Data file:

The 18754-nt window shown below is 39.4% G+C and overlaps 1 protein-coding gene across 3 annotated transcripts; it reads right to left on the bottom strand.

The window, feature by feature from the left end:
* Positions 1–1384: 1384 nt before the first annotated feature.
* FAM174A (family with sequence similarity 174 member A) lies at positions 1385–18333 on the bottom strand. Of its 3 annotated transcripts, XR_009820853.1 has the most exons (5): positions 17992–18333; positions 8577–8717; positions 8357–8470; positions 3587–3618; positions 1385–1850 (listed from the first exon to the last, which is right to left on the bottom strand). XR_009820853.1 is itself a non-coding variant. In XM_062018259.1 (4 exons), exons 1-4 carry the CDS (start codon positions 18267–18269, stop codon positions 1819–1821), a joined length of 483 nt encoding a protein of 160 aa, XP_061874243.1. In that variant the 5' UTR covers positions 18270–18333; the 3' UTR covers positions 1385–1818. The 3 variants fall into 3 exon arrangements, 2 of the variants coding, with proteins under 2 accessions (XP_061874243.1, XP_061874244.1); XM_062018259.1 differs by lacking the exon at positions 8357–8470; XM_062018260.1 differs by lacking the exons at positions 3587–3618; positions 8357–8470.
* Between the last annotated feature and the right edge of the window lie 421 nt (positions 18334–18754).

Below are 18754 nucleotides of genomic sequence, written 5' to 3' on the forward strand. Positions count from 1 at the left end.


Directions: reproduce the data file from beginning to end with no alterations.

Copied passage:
The 18754-nt window shown below is 39.4% G+C and overlaps 1 protein-coding gene across 3 annotated transcripts; it reads right to left on the bottom strand.

The window, feature by feature from the left end:
* Positions 1–1384: 1384 nt before the first annotated feature.
* FAM174A (family with sequence similarity 174 member A) lies at positions 1385–18333 on the bottom strand. Of its 3 annotated transcripts, XR_009820853.1 has the most exons (5): positions 17992–18333; positions 8577–8717; positions 8357–8470; positions 3587–3618; positions 1385–1850 (listed from the first exon to the last, which is right to left on the bottom strand). XR_009820853.1 is itself a non-coding variant. In XM_062018259.1 (4 exons), exons 1-4 carry the CDS (start codon positions 18267–18269, stop codon positions 1819–1821), a joined length of 483 nt encoding a protein of 160 aa, XP_061874243.1. In that variant the 5' UTR covers positions 18270–18333; the 3' UTR covers positions 1385–1818. The 3 variants fall into 3 exon arrangements, 2 of the variants coding, with proteins under 2 accessions (XP_061874243.1, XP_061874244.1); XM_062018259.1 differs by lacking the exon at positions 8357–8470; XM_062018260.1 differs by lacking the exons at positions 3587–3618; positions 8357–8470.
* Between the last annotated feature and the right edge of the window lie 421 nt (positions 18334–18754).

Below are 18754 nucleotides of genomic sequence, written 5' to 3' on the forward strand. Positions count from 1 at the left end.